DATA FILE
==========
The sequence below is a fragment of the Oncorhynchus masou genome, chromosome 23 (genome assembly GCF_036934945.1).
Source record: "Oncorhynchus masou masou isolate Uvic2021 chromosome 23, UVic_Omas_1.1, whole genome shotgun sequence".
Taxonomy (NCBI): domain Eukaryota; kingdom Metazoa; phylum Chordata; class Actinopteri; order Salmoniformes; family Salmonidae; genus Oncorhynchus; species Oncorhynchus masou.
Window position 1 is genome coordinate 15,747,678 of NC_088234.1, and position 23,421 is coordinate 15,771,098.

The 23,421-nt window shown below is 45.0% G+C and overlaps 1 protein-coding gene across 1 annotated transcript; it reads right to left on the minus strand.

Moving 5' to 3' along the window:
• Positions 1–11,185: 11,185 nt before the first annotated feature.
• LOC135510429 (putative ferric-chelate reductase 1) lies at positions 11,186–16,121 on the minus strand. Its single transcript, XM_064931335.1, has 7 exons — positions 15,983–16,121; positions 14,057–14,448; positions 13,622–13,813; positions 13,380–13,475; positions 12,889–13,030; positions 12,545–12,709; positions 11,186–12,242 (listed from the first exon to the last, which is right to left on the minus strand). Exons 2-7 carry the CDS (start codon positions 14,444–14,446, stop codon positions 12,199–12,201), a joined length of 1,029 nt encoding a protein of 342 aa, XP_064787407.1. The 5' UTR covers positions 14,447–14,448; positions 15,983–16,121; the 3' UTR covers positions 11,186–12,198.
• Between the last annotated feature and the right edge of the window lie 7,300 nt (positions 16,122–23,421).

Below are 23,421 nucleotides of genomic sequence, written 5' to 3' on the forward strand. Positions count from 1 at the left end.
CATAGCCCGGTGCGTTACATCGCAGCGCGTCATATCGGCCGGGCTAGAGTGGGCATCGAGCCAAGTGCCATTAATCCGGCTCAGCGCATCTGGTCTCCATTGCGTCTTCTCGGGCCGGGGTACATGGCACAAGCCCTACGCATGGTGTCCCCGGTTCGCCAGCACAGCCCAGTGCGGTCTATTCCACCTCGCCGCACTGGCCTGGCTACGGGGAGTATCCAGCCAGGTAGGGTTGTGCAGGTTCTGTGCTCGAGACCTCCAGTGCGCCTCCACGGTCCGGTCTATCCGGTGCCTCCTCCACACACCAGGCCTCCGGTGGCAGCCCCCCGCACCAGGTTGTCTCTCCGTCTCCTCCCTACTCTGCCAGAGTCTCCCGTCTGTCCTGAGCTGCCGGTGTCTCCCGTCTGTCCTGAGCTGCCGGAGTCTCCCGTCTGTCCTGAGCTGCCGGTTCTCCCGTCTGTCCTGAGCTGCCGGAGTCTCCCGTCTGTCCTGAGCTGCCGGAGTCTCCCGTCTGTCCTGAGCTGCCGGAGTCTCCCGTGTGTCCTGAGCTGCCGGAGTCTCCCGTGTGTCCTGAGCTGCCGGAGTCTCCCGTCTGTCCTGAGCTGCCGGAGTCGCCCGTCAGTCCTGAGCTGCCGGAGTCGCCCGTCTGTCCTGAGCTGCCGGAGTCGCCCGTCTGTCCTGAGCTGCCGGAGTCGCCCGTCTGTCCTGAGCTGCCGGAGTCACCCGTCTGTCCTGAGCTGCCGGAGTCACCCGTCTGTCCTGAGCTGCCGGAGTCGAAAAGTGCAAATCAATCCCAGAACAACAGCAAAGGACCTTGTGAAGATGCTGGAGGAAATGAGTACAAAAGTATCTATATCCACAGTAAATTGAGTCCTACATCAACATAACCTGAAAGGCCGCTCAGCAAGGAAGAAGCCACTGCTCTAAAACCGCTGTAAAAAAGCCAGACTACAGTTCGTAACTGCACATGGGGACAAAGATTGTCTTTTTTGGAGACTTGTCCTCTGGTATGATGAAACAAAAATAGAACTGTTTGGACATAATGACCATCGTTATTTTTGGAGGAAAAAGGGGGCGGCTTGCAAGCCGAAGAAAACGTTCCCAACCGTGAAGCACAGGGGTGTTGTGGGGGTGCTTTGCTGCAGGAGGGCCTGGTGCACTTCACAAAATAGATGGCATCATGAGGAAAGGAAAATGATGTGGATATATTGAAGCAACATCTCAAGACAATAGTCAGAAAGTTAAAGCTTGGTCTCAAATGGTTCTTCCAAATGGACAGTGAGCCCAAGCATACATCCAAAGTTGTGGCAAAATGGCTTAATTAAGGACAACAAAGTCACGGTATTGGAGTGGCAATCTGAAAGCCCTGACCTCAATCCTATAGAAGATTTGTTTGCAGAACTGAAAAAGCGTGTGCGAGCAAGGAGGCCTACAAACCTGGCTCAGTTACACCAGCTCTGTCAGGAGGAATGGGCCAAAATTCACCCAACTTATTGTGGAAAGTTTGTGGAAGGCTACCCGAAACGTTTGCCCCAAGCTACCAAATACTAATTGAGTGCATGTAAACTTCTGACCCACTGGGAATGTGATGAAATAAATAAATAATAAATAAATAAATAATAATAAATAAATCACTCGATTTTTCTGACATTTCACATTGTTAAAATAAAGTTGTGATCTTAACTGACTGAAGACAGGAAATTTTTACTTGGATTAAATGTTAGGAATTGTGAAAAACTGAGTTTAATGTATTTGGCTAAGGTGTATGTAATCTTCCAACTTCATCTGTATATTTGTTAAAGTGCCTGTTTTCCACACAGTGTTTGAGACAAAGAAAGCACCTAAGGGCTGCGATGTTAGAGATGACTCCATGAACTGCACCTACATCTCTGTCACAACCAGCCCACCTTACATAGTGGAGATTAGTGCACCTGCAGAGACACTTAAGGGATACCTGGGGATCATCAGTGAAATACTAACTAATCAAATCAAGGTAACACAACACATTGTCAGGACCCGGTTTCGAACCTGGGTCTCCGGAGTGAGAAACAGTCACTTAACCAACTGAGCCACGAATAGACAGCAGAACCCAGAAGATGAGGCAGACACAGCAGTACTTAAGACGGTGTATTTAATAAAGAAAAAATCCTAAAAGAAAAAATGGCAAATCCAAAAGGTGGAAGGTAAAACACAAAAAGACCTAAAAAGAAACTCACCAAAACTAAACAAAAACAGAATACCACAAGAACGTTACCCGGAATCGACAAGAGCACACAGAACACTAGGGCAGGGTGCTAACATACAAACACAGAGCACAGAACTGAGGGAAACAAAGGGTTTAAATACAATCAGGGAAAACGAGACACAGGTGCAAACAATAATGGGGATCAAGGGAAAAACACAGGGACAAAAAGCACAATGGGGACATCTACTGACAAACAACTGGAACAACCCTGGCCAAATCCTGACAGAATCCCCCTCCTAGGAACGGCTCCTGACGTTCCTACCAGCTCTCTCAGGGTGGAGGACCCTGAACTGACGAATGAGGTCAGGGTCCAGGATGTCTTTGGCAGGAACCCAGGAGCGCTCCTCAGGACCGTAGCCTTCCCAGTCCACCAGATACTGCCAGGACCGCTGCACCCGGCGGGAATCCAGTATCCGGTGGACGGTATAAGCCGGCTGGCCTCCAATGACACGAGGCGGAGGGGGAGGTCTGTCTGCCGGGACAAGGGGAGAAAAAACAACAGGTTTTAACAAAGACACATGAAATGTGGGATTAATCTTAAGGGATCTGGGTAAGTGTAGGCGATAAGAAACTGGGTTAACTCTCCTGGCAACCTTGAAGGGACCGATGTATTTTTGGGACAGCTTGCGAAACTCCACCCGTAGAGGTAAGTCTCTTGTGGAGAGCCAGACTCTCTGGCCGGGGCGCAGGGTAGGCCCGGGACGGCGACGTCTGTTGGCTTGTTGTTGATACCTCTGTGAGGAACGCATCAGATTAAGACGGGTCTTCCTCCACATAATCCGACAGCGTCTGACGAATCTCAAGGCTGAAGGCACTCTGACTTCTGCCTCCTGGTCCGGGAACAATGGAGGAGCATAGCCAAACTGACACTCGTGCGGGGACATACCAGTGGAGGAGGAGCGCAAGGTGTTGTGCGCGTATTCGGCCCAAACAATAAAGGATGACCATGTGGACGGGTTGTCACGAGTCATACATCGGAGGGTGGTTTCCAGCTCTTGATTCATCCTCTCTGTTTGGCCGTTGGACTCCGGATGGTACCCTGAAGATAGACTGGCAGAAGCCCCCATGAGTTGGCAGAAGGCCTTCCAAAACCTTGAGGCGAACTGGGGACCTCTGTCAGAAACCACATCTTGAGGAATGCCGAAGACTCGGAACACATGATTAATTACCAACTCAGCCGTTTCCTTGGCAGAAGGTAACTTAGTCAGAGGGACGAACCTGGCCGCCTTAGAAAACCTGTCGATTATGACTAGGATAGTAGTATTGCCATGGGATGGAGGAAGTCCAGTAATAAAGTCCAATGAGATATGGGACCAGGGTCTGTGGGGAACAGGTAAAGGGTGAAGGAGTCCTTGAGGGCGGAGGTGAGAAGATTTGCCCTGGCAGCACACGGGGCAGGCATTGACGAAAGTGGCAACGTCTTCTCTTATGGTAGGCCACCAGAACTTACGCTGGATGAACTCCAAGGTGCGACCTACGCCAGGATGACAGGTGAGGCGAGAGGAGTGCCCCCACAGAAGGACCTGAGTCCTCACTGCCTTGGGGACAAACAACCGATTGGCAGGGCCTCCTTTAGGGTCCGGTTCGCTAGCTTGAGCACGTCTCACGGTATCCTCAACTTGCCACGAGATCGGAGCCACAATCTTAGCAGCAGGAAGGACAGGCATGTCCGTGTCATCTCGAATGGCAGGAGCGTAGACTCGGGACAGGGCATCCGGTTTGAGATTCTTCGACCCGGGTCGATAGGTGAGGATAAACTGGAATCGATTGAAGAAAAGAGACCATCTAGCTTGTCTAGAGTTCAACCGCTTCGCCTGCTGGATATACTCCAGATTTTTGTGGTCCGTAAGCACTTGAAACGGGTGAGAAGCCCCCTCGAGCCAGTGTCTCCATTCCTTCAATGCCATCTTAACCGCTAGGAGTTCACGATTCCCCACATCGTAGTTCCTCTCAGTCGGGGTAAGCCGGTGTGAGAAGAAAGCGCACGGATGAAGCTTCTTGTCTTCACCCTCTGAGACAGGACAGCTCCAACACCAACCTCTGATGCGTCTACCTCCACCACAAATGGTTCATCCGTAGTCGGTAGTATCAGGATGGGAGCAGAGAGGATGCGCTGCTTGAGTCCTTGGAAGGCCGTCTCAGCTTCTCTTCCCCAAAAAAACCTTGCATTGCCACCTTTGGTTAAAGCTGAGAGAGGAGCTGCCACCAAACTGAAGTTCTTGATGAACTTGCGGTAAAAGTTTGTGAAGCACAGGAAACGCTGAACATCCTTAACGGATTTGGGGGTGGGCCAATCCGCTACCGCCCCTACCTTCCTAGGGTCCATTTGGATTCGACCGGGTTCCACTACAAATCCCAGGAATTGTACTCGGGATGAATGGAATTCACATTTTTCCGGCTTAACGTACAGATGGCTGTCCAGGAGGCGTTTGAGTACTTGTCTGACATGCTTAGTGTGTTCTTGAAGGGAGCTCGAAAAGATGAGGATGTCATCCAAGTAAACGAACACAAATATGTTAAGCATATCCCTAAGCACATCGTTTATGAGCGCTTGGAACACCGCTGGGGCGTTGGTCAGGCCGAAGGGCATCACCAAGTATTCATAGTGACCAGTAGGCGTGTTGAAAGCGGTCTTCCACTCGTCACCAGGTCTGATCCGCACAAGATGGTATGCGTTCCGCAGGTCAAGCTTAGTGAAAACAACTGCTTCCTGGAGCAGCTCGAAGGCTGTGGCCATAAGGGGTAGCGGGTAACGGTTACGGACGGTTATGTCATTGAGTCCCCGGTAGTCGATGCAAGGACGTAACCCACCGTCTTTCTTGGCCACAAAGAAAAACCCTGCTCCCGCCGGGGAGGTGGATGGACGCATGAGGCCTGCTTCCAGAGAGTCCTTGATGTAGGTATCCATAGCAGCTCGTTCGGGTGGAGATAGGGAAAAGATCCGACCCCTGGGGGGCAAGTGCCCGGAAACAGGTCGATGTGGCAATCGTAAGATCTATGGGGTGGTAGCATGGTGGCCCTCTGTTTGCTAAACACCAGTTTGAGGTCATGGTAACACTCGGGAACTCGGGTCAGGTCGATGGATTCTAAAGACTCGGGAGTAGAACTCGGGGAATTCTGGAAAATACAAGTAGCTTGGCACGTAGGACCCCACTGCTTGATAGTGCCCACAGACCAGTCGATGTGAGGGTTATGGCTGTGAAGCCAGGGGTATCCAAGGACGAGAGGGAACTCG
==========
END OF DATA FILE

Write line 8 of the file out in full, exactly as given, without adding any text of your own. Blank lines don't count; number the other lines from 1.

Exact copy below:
• LOC135510429 (putative ferric-chelate reductase 1) lies at positions 11,186–16,121 on the minus strand. Its single transcript, XM_064931335.1, has 7 exons — positions 15,983–16,121; positions 14,057–14,448; positions 13,622–13,813; positions 13,380–13,475; positions 12,889–13,030; positions 12,545–12,709; positions 11,186–12,242 (listed from the first exon to the last, which is right to left on the minus strand). Exons 2-7 carry the CDS (start codon positions 14,444–14,446, stop codon positions 12,199–12,201), a joined length of 1,029 nt encoding a protein of 342 aa, XP_064787407.1. The 5' UTR covers positions 14,447–14,448; positions 15,983–16,121; the 3' UTR covers positions 11,186–12,198.